APPEAL from the Circuit Court of Cook County; the Hon. RUSSELL
R. DEBOW, Judge, presiding.
MR. JUSTICE LORENZ DELIVERED THE OPINION OF THE COURT:
Following a bench trial, defendants were each convicted of the offense of aggravated battery and sentenced to serve five years probation conditioned upon serving a one-year term of periodic imprisonment. They contend it was error to exclude evidence on the bias of the State's witnesses, to admit evidence of other offenses, and to impose conditions of one year periodic imprisonment upon their sentences.
The following pertinent evidence was adduced at trial.
On January 24, 1974, at approximately 6:51 p.m. he was standing at the southeast corner of Palmer Street and Drake Avenue and his friend, Gregory Buenfil, was standing near the southwest corner. Although it was nighttime, the intersection was well lighted by the city street lights and a tavern sign. A blue 1966 Chevrolet, with defendant Steven Hanley as the driver and another man in dark clothes as the passenger, approached from the east travelling west on Palmer Street. Hanley was wearing a tan hat. The automobile turned south on Drake and stopped approximately 30 feet from the intersection and 14 feet from where he was standing. Three shots were fired from the car and one of these was in his direction. He did not see if Hanley or the passenger fired the shots. After the car left, he saw George Von Liski lying on the ground and carried Von Liski to the sidewalk. When the police arrived he told them that defendants had shot Von Liski.
On cross-examination he admitted his brother Victor was arrested and incarcerated for assaulting Hanley's brother Ricky. The State objected to a question concerning whether Pascual had been in court during his brother's assault trial. Defendant's counsel offered to prove the existence of a vendetta between the State's witnesses and defendants. However, before the trial court ruled on the motion defense counsel stated "* * * we will proceed and I will stay away from this aspect of it until later in my cross examination."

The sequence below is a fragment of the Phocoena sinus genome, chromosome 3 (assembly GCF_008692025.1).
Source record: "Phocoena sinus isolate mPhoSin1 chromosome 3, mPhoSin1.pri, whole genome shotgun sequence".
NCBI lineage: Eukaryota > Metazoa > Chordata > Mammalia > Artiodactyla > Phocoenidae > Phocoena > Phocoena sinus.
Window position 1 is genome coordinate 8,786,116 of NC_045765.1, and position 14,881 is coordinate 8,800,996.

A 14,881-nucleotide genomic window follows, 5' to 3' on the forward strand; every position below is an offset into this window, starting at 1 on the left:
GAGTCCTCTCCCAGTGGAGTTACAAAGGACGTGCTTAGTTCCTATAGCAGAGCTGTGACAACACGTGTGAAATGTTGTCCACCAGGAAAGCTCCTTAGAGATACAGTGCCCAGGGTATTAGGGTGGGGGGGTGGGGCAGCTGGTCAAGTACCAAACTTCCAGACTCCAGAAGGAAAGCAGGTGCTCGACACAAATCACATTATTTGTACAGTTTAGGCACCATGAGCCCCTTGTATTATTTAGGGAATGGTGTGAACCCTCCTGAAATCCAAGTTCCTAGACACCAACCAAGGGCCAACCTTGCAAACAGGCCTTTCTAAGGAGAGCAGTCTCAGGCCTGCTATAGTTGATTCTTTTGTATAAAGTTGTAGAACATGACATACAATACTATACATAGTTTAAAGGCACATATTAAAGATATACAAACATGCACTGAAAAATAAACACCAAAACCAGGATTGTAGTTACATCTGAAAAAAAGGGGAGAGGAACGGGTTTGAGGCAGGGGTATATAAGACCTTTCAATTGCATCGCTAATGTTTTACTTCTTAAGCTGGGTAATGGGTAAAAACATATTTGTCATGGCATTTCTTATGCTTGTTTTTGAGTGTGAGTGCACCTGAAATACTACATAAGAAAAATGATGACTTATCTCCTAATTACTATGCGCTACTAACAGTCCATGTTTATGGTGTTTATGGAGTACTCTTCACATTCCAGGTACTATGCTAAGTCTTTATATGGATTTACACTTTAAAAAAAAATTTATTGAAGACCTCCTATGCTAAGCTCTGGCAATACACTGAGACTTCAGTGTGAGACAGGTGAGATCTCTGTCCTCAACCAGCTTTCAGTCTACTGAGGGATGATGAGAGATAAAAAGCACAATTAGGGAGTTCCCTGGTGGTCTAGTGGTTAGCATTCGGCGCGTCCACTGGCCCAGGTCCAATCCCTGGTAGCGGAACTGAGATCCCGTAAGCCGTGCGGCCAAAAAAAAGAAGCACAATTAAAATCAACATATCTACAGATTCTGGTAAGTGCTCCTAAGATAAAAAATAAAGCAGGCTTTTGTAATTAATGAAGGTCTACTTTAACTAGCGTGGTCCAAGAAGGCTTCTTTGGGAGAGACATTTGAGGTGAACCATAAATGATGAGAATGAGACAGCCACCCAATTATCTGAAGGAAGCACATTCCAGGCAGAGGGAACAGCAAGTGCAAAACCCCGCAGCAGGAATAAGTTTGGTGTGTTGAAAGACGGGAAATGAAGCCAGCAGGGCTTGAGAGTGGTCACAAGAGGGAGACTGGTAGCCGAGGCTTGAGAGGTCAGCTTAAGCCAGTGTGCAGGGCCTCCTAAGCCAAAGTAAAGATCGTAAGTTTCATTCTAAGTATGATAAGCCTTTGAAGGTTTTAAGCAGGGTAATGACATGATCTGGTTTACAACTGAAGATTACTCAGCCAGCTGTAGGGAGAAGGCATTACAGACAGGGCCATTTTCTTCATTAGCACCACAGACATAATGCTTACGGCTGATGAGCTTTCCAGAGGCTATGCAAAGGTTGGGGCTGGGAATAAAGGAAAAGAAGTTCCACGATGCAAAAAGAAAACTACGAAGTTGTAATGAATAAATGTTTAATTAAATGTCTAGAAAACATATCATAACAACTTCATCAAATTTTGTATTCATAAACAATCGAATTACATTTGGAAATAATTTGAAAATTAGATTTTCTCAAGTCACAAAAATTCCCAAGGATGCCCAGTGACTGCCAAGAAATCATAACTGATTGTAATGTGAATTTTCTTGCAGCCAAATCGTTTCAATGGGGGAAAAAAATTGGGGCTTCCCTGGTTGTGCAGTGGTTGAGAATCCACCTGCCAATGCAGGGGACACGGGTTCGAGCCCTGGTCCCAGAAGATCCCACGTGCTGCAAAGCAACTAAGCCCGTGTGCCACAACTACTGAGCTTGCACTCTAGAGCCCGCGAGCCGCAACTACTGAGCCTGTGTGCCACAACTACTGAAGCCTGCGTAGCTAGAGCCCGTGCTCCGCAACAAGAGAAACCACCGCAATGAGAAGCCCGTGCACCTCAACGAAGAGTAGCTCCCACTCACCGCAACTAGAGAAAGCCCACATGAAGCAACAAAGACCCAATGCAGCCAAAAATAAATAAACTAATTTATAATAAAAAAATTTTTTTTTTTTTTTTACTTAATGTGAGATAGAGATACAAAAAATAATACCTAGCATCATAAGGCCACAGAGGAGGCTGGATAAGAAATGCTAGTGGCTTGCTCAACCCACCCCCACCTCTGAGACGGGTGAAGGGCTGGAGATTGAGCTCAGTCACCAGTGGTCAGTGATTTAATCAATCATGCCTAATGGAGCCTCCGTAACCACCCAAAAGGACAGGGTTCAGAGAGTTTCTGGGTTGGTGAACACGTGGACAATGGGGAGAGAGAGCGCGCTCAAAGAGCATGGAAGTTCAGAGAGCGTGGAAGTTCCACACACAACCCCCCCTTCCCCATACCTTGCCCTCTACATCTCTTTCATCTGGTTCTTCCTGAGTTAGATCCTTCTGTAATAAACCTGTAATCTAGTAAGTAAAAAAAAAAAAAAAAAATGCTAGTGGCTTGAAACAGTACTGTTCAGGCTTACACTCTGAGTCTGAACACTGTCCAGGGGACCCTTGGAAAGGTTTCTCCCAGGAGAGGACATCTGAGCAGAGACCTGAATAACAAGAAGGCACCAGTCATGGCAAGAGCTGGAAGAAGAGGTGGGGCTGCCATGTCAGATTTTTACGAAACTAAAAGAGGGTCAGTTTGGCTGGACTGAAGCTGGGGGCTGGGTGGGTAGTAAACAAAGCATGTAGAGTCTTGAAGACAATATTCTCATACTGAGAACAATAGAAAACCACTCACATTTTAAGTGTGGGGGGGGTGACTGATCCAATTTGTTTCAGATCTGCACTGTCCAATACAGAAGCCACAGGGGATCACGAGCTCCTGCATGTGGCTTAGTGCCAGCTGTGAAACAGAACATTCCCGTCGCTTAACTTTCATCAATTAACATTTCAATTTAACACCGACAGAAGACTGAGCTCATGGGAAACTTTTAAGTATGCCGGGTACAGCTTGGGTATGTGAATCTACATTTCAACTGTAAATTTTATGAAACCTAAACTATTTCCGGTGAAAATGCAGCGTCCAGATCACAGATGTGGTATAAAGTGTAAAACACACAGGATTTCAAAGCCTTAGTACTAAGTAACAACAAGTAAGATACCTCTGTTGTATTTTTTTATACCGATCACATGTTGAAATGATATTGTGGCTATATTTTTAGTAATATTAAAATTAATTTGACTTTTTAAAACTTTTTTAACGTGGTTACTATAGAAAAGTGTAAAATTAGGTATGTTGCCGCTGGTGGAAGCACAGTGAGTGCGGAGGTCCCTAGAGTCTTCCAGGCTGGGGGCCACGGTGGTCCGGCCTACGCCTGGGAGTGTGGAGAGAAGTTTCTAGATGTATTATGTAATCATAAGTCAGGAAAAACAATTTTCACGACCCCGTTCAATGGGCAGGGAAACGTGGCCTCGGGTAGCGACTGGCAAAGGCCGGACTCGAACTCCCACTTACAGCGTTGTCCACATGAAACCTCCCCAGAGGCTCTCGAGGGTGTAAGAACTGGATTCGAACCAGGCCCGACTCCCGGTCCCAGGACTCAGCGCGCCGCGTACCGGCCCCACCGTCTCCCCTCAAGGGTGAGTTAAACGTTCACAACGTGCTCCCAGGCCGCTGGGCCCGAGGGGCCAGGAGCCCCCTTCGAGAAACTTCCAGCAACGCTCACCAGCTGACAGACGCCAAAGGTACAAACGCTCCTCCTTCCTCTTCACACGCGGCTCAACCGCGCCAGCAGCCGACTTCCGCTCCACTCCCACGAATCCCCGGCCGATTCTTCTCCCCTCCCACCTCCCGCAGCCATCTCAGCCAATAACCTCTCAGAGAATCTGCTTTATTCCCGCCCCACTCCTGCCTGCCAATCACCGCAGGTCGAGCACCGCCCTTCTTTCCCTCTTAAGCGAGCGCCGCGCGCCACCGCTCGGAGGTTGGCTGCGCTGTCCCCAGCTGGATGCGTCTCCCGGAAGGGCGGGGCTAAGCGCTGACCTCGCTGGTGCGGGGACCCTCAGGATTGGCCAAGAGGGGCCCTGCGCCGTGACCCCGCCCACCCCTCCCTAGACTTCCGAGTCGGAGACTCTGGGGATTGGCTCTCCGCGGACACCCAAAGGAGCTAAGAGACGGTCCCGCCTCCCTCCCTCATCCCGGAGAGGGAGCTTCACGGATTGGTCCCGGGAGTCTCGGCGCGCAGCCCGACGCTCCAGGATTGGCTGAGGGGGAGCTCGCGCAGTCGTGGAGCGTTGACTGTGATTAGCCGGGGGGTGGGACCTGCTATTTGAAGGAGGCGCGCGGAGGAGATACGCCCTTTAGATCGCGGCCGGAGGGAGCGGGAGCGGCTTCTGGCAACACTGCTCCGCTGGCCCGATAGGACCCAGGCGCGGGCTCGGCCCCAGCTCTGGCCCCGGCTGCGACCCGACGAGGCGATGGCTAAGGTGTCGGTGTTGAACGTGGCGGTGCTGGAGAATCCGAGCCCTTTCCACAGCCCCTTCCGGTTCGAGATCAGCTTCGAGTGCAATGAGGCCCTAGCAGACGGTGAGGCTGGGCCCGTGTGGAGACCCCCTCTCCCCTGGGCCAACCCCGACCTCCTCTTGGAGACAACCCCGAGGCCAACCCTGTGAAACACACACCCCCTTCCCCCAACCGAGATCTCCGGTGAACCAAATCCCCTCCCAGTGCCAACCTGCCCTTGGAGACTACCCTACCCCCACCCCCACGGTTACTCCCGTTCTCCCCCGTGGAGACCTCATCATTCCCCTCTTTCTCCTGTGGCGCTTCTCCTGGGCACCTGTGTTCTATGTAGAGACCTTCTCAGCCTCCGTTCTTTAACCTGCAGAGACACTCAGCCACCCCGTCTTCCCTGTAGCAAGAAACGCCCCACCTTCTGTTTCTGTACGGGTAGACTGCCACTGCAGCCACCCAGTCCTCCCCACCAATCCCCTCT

He admitted that he saw the car for less than one minute and that he ducked when the first shot was fired at him. Hanley wanted to shoot him because Hanley's brother had been hurt. His own brother Victor had gone to jail as a result of that incident. Buenfil told him Terranova's name before the police arrived.
He was standing on the southwest corner of the intersection which was well lighted by the street lights and by a grocery store's and a tavern's signs. He recognized Hanley, whom he had known approximately five months, as the driver of the automobile. He identified Hanley's tan hat. Terranova, whom he had known approximately one year, was a passenger in the car. Terranova was wearing sunglasses and dark clothing. When the car stopped, Terranova stuck his right arm out the front seat passenger's window, bent it around the car's front windshield, and fired a shot in the direction of the southeast corner of the intersection. Terranova then straightened his arm and fired two more shots at Buenfil. He did not see Pascual until after the shooting.
On cross-examination, the State's objection to defendants' question "In fact you shot him [Hanley] in the leg, didn't you, and pleaded guilty, didn't you?" was sustained. However, he later admitted that he was committed by the Juvenile Division for shooting Hanley in the knee.
He was not friendly with Hanley or Terranova. He was able to see defendants that evening despite the fact that he was standing 40 feet from the car and that he was not wearing the glasses prescribed for his one bad eye.
As he approached his apartment building's front door at 2156 North Drake on that evening, he was shot from behind through the right leg and creased on the left leg. He did not see who fired the shots. In addition, he substantially corroborated the testimony of the prior State witnesses ...